Recently I was engaged in some intense foam sword fighting with two brothers in my play therapy office. The older brother loved to show off his moves and use his strength. Even though the younger brother looked overwhelmed and would sometimes get hurt, he wanted his brother to go hard on him. He needed it. In order to feel his strength he needed to be pushed to his limit. Itʼs my job to help him feel that inner strength. But it is also my job to keep him safe from harm. So imagine my dilemma when after saying he did not want his brother go easier on him, a piece of the foam sword broke off exposing the plastic underneath and grazed his neck causing a small scrape. Anxiety about if I am creating a safe enough environment for him, worry about what his parents might say, a desire to stop the game all together ran through my system in a millisecond. If I had listened to my own fear I would have stopped the game abruptly leaving him feeling weak and helpless once again. But instead I paused the game, really looked at his face that showed the pain but also strength, and asked if he would like to stop. He took a breath and said no, continuing on with a smile with his brother until they decided to stop on their own. The moral here: set limits from a place of keeping your kids safe from real danger, not from your own fear about if youʼre doing a good job. Your kids will thank you.
Itʼs normal and healthy to want to protect our children. And it is true that play involves risk. But what research has shown is that allowing the natural course of some cuts and bruises and a few tears in play far exceeds the risks of cutting them off from this play (see the article on how stopping rough-and-tumble play can lead to violent tendencies). And even beyond allowing some hurts being okay, itʼs actually healing.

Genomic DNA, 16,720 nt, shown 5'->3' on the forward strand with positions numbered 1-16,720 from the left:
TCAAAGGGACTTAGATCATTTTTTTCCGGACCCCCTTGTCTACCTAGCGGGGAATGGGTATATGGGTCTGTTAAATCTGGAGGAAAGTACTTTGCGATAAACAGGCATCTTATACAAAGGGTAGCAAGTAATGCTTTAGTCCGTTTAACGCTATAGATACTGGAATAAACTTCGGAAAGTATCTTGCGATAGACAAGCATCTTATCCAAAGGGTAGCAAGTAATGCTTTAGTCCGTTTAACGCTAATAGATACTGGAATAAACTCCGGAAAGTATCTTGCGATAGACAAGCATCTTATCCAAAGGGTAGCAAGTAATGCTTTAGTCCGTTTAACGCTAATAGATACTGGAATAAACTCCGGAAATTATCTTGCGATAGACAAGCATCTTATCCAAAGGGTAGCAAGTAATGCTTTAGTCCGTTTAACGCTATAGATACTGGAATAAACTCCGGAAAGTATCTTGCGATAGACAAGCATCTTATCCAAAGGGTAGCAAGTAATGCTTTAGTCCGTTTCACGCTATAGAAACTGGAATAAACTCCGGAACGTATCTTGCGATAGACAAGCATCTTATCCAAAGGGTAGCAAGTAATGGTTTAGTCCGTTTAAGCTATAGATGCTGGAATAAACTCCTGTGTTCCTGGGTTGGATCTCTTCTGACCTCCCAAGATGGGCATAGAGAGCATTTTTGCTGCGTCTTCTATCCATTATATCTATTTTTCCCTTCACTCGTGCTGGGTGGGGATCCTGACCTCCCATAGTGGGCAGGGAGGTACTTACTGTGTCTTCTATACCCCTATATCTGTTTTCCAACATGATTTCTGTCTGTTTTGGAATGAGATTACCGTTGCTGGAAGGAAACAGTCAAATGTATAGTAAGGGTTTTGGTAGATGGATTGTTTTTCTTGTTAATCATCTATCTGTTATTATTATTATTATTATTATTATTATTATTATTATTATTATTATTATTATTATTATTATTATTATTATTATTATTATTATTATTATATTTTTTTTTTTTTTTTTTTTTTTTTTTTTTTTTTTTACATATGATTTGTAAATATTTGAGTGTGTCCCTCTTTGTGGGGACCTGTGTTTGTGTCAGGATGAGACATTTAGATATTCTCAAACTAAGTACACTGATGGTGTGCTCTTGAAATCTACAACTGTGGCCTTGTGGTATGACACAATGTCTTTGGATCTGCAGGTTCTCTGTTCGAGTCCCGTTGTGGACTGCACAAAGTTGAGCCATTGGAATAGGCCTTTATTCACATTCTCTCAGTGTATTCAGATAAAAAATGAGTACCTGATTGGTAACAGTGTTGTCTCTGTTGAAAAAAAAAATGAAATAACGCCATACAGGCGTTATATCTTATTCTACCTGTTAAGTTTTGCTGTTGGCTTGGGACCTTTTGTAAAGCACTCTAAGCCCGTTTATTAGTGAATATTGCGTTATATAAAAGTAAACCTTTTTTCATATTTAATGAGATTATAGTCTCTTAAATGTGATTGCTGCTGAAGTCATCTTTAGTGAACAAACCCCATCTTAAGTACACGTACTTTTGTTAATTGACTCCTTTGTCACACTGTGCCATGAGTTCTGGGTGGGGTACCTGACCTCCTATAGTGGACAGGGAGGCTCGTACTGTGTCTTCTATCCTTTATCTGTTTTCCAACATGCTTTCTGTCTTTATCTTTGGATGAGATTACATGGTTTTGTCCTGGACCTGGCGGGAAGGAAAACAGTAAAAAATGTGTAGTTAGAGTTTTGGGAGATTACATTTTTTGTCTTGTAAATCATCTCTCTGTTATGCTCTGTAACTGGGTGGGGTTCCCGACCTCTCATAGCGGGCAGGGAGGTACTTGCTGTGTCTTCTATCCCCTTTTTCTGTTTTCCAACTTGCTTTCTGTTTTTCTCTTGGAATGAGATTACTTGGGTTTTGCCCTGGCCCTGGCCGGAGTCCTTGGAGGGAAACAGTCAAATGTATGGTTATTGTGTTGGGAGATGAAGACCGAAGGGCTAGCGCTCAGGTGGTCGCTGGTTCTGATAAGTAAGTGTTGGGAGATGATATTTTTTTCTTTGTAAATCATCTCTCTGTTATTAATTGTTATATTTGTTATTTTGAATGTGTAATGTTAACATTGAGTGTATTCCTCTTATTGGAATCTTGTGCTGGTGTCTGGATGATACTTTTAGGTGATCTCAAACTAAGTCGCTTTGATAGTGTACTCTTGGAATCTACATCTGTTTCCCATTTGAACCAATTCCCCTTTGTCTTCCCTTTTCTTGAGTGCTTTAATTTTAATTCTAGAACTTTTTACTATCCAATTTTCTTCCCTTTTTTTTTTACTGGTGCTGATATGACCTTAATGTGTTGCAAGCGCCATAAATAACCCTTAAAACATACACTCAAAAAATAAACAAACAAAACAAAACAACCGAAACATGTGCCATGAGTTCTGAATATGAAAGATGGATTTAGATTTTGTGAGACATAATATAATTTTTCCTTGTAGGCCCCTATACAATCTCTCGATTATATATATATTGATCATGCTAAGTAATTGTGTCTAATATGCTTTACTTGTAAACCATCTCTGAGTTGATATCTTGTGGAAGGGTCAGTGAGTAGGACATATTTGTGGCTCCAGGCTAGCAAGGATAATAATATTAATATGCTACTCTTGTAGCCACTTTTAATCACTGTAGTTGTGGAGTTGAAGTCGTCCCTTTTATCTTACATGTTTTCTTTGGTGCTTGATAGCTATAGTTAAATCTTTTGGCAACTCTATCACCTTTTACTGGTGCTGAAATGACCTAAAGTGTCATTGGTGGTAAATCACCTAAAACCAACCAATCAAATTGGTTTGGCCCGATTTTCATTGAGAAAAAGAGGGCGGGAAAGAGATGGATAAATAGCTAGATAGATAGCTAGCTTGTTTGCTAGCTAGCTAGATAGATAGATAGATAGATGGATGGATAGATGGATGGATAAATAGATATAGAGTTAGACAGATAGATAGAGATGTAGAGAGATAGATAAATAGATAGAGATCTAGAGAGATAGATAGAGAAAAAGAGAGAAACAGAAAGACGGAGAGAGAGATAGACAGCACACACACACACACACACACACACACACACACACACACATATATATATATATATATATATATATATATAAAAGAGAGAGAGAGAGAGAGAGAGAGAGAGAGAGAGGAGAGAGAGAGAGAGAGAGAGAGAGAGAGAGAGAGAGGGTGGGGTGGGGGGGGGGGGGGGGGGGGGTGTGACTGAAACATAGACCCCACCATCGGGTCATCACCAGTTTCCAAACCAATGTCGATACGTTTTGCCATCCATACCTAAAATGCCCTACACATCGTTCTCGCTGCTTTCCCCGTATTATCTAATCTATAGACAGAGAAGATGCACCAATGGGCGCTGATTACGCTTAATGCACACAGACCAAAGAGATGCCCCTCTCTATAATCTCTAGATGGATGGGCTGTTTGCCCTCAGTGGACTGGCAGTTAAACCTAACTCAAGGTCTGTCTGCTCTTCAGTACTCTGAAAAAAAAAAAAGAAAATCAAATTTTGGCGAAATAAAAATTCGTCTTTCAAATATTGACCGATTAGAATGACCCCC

When an adult lightly supervises rough-and-tumble play then they are there to listen to the hurts that open up when there is a cut or your child goes beyond her boundary and scares herself. All the scares or hurts from the day, the week, and even earlier in life can come out through those tears and into the loving heart of the caring adult that listens with patience and attention. This is the Hand in Hand Parenting Tool called Staylistening.
So this week when you duke it out with your little ninja, remember to check in if you are setting a limit to truly keep them safe, or from your own place of worry or overwhelm.
Want tips on how to deal with your own anxiety about chaotic play?
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Kids need violent play. Although this statement may sound alarming (particularly form a child therapist) hear me out. Every day in my child therapy practice I hear children tell me how they weren’t allowed to pretend sword fight in school, or they can’t play superheroes, or they aren’t allowed to play tag because someone could get hurt. Although I understand teachers and parents are just trying to create peaceful environment, frankly these reports concern and upset me. I deeply want children to be able to feel safe emotionally and physically, to be kind to one another, to build healthy relationships, and to thrive in all areas … and the overwhelming evidence shows that if children are deprived of rough-and-tumble play these skills don’t develop properly.